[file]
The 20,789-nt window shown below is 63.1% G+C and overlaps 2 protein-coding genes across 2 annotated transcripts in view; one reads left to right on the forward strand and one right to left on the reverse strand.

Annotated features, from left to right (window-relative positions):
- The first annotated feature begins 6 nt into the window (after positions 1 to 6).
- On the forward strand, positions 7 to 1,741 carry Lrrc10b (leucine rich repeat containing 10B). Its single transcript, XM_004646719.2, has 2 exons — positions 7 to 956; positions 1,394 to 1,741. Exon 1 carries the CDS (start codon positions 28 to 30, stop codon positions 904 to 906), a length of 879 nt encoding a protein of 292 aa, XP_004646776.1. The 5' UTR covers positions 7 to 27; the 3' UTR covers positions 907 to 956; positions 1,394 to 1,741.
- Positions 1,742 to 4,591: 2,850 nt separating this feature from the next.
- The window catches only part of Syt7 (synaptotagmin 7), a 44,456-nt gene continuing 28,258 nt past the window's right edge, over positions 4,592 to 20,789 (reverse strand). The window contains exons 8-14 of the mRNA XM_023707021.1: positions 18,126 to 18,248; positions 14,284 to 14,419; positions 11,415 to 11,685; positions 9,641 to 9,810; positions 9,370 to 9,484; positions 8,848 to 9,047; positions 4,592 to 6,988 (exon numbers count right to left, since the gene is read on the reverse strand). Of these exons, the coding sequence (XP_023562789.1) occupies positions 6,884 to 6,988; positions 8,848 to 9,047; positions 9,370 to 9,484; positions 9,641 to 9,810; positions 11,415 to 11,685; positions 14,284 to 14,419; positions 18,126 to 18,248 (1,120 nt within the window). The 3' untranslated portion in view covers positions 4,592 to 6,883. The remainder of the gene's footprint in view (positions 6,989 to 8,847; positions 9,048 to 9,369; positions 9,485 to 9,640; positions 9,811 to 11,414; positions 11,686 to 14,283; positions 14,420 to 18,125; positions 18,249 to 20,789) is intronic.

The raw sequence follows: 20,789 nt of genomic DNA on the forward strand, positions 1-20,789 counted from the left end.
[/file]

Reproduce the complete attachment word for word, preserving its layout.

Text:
The 20,789-nt window shown below is 63.1% G+C and overlaps 2 protein-coding genes across 2 annotated transcripts in view; one reads left to right on the forward strand and one right to left on the reverse strand.

Annotated features, from left to right (window-relative positions):
- The first annotated feature begins 6 nt into the window (after positions 1 to 6).
- On the forward strand, positions 7 to 1,741 carry Lrrc10b (leucine rich repeat containing 10B). Its single transcript, XM_004646719.2, has 2 exons — positions 7 to 956; positions 1,394 to 1,741. Exon 1 carries the CDS (start codon positions 28 to 30, stop codon positions 904 to 906), a length of 879 nt encoding a protein of 292 aa, XP_004646776.1. The 5' UTR covers positions 7 to 27; the 3' UTR covers positions 907 to 956; positions 1,394 to 1,741.
- Positions 1,742 to 4,591: 2,850 nt separating this feature from the next.
- The window catches only part of Syt7 (synaptotagmin 7), a 44,456-nt gene continuing 28,258 nt past the window's right edge, over positions 4,592 to 20,789 (reverse strand). The window contains exons 8-14 of the mRNA XM_023707021.1: positions 18,126 to 18,248; positions 14,284 to 14,419; positions 11,415 to 11,685; positions 9,641 to 9,810; positions 9,370 to 9,484; positions 8,848 to 9,047; positions 4,592 to 6,988 (exon numbers count right to left, since the gene is read on the reverse strand). Of these exons, the coding sequence (XP_023562789.1) occupies positions 6,884 to 6,988; positions 8,848 to 9,047; positions 9,370 to 9,484; positions 9,641 to 9,810; positions 11,415 to 11,685; positions 14,284 to 14,419; positions 18,126 to 18,248 (1,120 nt within the window). The 3' untranslated portion in view covers positions 4,592 to 6,883. The remainder of the gene's footprint in view (positions 6,989 to 8,847; positions 9,048 to 9,369; positions 9,485 to 9,640; positions 9,811 to 11,414; positions 11,686 to 14,283; positions 14,420 to 18,125; positions 18,249 to 20,789) is intronic.

The raw sequence follows: 20,789 nt of genomic DNA on the forward strand, positions 1-20,789 counted from the left end.